This has been a busy year for Bank of America (NYSE:BAC), and not all of it in a good way. Though there is no doubt the bank has made some progress as it claws its way out of the quicksand in which it has been mired since the mortgage meltdown, all is not well with the big guy. Here are three of the greatest headwinds that I believe are facing the megabank, all serious enough to give investors second thoughts about sticking around for the long haul.

Mortgage mess multiplies
Bank of America just can't seem to get ahead of the Countrywide problem, and near-term relief looks very doubtful.

To date, the toxic mortgage portfolios B of A salivated over back in 2008 have cost it more than $105 billion in charge-offs, and put-back requests have escalated this year. The scuffle  between Fannie Mae and Bank of America over loan repurchases got testy in February, when the bank stopped selling loans to Fannie, instead turning to Freddie Mac and Ginnie Mae, the other two government-sponsored entities in the mortgage-buying biz.

At essence is the new Fannie Mae rule that triggers a put-back request when a mortgage insurer pulls coverage on a loan. This opens another can of worms, namely that B of A is also being sued by some of these mortgage insurers as well. There is the bank's very public battle with MBIA Corp. (NYSE:MBI) over soured loans, as well as the suit filed against Bank of America by CIFG Assurance . Both these companies allege that B of A lied about the quality of the loans tucked inside the mortgage-backed securities that both companies insured.

Claims regarding MBSes have been coming on strong, and the government has been leading the charge. Bank of America and others , such as JPMorgan Chase (NYSE:JPM), Citigroup (NYSE:C)Wells Fargo (NYSE:WFC), and Goldman Sachs (NYSE:GS), were hit last year  with a lawsuit filed by the Federal Housing Finance Agency, alleging fraud in sales of mortgage loans to Fannie and Freddie. Then there's the big "Hustle" case , whereby the U.S. Attorney claims that Countrywide, then B of A, pumped out flawed loans at lightning speed with essentially no fact checking, then sold them to unsuspecting GSEs. Meanwhile, a Chicago pension fund  has been given the green light to sue both B of A and US Bancorp (NYSE:USB) over MBSes they oversaw as trustees for failed Washington Mutual.

Well, you get the picture, and it's not pretty. When you consider that the bank sold around $1.1 trillion  in mortgages to the GSEs between the years 2004 and 2008, this could become a nightmare from which B of A may never wake up.

Bank of America can't seem to stop irking consumers
If B of A is to turn itself around, it will need lots of customers -- but instead of trying to attract more, the bank seems intent on alienating the ones it has.

Recently, I've made note of various instances in which the financial giant has upset its customers, such as giving patrons in Superstorm Sandy's path a break on fees only after being shamed into it. Then there's the survey of more than a dozen mortgage lenders, where Bank of America finishes last in customer satisfaction. Just last week, I noted how two separate polls regarding consumer sentiment toward banks found B of A at the bottom of the big bank heap, once again.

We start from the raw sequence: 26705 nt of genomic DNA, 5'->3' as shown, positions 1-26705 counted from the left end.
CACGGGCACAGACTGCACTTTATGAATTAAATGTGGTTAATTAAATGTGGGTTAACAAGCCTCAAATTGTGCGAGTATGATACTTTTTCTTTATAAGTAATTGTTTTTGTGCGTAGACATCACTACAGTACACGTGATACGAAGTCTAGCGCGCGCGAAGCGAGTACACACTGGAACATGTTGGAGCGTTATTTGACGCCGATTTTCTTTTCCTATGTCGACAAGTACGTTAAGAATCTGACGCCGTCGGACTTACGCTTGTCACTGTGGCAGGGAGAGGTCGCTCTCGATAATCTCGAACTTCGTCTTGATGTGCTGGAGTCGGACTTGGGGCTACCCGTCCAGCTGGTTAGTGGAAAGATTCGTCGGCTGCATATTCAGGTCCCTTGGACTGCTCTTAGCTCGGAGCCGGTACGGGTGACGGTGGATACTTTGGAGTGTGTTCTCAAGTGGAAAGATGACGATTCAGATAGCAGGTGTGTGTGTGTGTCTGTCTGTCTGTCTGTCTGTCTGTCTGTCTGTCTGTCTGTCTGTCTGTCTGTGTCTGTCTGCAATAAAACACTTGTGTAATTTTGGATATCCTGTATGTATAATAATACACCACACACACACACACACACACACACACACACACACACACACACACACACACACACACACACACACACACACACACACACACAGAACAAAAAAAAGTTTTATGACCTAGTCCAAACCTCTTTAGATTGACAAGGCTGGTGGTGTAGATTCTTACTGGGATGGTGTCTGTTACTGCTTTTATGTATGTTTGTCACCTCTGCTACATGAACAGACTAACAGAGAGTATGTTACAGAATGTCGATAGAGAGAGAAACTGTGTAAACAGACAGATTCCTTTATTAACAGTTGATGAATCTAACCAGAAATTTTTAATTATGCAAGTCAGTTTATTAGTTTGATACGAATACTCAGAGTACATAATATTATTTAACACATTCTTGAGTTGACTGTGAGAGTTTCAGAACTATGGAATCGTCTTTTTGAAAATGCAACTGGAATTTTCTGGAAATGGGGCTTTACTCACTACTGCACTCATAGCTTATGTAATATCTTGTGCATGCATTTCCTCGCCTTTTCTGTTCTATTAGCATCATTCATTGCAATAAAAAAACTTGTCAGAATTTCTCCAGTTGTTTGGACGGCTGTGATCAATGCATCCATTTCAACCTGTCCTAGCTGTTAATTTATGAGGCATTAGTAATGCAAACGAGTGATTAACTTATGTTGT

It would appear that, despite the bank's decision not to institute higher fees, Bank of America doesn't put improved customer relations very high on its to-do list.

Slap-dash work culture still in force
The quick-and-dirty work procedures that got Bank of America in trouble with subprime loans is still around, and is now being applied to employees in the trading unit. Last month, Bloomberg  reported that at least 500 sales persons were directed to have a minimum of 30 face-to-face meetings with investment clients each and every month. Needless to say, this has annoyed these employees, and some are already cooking their calendars to make it look as if they are complying.

There are a couple of things wrong with this. For one, this push is reminiscent of the charges put forth in the Hustle suit, which alleges that the bank put shaky loans on the fast track -- or, as B of A called it, the High Speed Swim Lane -- in order to get them finished, packaged and sold ASAP. Haste makes waste, and so checking incidentals such as income levels simply wasn't on the priority list. Of course, the bank doesn't admit this, just as trading employees probably won't cop to turning in calendars full of meetings that never took place. Will the push to make good result in clients talked into buying products not suited to them? It surely seems possible, and very Goldman-esque. Muppets, beware!

The other thing is, well, this edict makes B of A look hard-up. As fellow Fool John Grgurich put it, it smacks of the desperation portrayed in the film, Glengarry Glen Ross, which depicted a workplace culture that would make Goldman Sachs look like a bunch of cheerleaders. Is this any way for a world-class bank to conduct itself?

Fool contributor Amanda Alix has no positions in the stocks mentioned above. The Motley Fool owns shares of Bank of America, Citigroup, JPMorgan Chase, and Wells Fargo. Motley Fool newsletter services recommend Goldman Sachs and Wells Fargo. Try any of our Foolish newsletter services free for 30 days. We Fools may not all hold the same opinions, but we all believe that considering a diverse range of insights makes us better investors. The Motley Fool has a disclosure policy.